(Monday Pre-Market) There’s a play in which the two main characters spend the entire performance waiting for some mysterious man to arrive. He never does.
It’s hard to fault investors if they feel the same way this year about the Federal Reserve, which originally signaled a series of rate hikes in 2016 but keeps ending its meetings without changing interest rates. That’s the expectation again as the Fed’s Federal Open Market Committee (FOMC) meets this coming Tuesday and Wednesday, but what the Fed says after the meeting may bear close watching. With expectations growing for a possible rate hike in December, investors might want to stay on the lookout for any more evidence of hawkish sentiment in the Fed’s words.
Let’s look at what the Fed has said and where things now stand. After meeting in late July, the Fed cited a strengthening labor market, moderate expansion of economic activity and strong gains in jobs and household spending. On the other hand, the Fed noted “soft” business fixed investment inflation running below its long-term objective of 2%. The Fed said it was keeping its stance “accommodative” to support further improvement in the labor market and inflation.
A number of Fed officials have spoken publicly since that meeting, including Fed Chair Janet Yellen, and many indicated they could support a rate hike, though it’s unclear when. Yellen herself said rate hike odds have “strengthened.”
But that was before some disappointing economic numbers this month, including August job growth and retail sales that came in below expectations. Industrial production and business inventories also lagged behind Wall Street’s consensus. Chances of a rate hike this coming week fell to just 15% as of midday Friday, down from 30% earlier in the month, according to CME Group futures, and much of the talk has been around a possible December increase instead. Odds for December are above 50%. There is a November meeting, too, but it comes just ahead of the U.S. election, which would seem to make it a less likely time for any sort of rate move.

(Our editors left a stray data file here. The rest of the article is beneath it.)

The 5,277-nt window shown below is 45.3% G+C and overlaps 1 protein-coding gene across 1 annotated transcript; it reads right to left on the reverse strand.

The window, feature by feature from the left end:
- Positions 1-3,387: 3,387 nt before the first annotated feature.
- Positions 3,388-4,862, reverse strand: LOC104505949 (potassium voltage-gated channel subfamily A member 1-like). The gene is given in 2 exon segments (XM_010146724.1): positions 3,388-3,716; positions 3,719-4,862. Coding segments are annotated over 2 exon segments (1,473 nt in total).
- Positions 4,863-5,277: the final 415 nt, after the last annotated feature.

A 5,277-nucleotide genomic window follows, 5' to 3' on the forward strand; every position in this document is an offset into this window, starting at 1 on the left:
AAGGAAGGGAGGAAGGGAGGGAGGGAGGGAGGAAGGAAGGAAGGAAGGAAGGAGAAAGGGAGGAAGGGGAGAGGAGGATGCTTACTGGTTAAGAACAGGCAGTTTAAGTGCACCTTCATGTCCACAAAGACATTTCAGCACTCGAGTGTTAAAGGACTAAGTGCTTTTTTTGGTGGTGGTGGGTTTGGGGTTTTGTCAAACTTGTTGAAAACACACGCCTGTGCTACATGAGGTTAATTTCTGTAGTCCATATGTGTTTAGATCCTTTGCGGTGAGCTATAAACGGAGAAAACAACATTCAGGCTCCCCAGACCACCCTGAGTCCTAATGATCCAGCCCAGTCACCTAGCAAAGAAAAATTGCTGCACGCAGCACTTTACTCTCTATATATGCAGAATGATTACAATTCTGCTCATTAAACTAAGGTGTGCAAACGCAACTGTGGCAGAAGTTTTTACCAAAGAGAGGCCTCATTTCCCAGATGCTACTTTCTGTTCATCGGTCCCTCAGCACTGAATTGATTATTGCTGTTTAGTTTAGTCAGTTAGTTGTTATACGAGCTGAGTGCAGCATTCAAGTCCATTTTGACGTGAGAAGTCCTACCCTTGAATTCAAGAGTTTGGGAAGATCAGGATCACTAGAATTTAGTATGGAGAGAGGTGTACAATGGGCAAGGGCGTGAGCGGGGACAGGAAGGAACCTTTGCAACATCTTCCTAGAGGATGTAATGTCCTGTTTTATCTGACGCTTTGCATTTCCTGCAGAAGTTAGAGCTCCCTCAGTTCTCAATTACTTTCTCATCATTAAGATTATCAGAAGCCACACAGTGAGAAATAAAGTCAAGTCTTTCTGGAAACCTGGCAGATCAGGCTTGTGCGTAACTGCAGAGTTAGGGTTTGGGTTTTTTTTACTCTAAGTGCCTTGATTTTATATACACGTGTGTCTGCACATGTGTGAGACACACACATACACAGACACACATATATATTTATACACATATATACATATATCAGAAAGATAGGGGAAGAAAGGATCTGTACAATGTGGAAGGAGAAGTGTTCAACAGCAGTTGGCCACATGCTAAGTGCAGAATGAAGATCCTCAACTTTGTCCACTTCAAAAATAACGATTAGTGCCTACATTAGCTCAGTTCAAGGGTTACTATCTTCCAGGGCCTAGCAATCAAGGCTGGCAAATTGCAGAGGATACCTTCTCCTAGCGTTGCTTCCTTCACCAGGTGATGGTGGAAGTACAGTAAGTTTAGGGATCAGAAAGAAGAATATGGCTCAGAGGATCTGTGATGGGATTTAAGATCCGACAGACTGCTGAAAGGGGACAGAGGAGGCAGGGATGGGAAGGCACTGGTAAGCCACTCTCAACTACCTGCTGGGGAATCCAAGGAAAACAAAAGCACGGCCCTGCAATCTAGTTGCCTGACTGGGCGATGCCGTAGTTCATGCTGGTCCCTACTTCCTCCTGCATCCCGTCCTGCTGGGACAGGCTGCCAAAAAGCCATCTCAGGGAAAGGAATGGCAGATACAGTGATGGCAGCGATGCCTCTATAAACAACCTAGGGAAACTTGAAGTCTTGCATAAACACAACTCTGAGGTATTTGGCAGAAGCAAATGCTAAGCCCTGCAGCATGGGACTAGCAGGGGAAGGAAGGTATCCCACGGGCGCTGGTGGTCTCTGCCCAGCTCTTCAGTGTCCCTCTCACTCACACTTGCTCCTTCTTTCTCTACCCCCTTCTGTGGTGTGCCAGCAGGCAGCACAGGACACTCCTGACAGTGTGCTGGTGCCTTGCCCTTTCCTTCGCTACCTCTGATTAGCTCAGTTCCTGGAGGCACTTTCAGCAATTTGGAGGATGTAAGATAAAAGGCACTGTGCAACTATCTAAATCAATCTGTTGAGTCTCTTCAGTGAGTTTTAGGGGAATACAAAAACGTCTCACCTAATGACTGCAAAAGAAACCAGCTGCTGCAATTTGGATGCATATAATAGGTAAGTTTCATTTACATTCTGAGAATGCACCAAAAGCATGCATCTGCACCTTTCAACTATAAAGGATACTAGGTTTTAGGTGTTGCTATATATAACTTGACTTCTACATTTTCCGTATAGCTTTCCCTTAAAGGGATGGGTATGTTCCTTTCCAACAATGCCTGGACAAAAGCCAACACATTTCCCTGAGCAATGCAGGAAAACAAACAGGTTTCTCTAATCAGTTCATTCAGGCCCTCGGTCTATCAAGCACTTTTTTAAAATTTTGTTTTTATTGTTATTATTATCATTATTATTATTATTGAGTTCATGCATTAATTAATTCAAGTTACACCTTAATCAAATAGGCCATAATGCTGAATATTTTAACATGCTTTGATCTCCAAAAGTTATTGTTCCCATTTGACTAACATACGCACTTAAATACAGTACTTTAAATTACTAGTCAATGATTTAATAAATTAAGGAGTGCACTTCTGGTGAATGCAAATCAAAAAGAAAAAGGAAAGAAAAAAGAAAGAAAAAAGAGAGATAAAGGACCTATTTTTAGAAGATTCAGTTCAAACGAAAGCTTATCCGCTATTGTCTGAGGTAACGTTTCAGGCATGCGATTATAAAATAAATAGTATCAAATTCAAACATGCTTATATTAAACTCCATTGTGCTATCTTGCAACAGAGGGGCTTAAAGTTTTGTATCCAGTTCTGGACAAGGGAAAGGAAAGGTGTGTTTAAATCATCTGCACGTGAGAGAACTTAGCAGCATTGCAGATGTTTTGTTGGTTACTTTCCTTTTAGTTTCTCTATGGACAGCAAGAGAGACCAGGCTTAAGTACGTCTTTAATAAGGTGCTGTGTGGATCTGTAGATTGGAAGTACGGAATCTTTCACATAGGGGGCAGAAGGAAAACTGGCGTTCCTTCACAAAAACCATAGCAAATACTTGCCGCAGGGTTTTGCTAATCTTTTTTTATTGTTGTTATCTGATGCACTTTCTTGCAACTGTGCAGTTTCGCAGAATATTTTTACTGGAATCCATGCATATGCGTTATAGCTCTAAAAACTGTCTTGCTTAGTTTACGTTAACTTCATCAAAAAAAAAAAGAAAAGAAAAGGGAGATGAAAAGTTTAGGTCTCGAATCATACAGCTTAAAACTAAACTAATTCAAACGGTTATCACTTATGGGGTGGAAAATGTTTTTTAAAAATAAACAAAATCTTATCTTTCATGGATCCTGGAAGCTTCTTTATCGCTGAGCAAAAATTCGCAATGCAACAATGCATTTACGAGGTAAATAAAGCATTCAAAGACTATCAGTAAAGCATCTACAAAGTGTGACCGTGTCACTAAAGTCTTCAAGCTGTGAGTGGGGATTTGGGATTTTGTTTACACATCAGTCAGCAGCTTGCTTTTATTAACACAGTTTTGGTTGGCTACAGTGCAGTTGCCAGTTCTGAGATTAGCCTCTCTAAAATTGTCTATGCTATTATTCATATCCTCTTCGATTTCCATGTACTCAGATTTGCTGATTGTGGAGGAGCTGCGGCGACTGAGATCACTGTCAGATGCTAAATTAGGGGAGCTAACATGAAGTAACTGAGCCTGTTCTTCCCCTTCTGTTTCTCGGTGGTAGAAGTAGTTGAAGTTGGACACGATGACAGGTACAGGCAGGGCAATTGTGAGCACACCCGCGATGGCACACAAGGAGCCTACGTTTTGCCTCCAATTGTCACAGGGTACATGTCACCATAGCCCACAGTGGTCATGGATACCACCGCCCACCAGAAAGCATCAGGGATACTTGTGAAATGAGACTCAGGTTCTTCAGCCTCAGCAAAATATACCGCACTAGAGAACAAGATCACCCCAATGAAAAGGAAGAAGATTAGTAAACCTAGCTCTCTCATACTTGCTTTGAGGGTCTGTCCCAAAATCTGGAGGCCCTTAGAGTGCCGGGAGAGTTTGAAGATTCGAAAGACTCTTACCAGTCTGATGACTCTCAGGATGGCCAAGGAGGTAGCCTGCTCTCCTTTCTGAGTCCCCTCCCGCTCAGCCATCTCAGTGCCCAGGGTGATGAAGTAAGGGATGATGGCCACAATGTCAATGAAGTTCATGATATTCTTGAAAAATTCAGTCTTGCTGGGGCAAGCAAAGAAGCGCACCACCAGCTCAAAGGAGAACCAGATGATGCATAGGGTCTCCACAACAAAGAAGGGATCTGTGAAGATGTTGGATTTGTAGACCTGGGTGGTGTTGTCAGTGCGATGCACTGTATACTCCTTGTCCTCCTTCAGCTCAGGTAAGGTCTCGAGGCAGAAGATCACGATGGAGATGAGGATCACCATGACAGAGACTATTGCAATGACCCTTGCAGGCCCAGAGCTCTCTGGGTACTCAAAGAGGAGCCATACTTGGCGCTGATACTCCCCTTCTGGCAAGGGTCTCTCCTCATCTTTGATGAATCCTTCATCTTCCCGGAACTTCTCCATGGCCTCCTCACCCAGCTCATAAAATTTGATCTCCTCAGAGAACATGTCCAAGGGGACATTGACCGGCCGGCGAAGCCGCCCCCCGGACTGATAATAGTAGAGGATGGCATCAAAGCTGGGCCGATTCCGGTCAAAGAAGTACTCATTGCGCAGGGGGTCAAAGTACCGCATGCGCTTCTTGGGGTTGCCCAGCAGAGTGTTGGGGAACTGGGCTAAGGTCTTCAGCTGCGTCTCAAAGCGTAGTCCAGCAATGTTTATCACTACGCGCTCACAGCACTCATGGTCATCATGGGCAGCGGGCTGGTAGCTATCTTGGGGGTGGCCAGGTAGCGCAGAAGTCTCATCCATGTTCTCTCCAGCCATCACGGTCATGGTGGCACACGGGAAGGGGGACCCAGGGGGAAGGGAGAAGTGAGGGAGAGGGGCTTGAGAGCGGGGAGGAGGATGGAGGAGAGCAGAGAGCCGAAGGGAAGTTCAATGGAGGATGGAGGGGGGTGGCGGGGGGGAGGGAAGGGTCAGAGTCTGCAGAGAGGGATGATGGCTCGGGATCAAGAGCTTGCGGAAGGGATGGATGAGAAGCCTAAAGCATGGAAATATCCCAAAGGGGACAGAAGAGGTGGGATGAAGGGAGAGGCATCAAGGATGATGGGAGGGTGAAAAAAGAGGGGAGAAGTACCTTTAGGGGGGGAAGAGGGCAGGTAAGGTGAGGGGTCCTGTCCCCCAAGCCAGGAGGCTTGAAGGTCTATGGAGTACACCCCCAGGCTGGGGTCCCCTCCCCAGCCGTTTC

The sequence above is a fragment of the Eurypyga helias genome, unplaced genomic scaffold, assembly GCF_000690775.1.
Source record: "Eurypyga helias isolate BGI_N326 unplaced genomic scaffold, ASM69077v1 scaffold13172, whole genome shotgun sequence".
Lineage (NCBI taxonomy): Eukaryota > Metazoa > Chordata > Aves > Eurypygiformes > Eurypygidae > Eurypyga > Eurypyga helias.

So the question is less what will the Fed do this coming week, and more what might the Fed say in its post-meeting statement Wednesday afternoon. After Friday’s Consumer Price Index (CPI) data for August showed a bigger than expected 0.3% rise in core CPI, the market turned lower, apparently out of concern that a higher inflation reading could play into the Fed’s decision making, perhaps resulting in a more hawkish statement. But trading could be slow in the early part of the week as many investors may seek to avoid risk ahead of and during the Fed meeting. That was already evident to some extent in slow trading Friday.
The Fed meeting isn’t the only Fed-related event of the week. On Friday, there will be a panel of regional Fed presidents speaking. That could represent a chance to get some immediate feedback after the Fed’s statement Wednesday.
Aside from the Fed, the Bank of Japan also meets Wednesday (see below). And there are some reports on the economic calendar, including housing starts and building permit data due Tuesday morning and existing home sales Thursday.
There’s also an earnings report worth watching, with FedEx (FDX) scheduled to report after the close Tuesday. Consensus among Wall Street analysts is for earnings per share of $2.78, up from $2.42 a year ago, according to Briefing.com. FDX earnings can sometimes be a nice way to synthetically look at consumer confidence and business growth, and at normal times it might draw a good deal of attention. But coming amid the Fed meeting, both FDX earnings and next week’s other numbers may get overshadowed unless they’re well above or below expectations.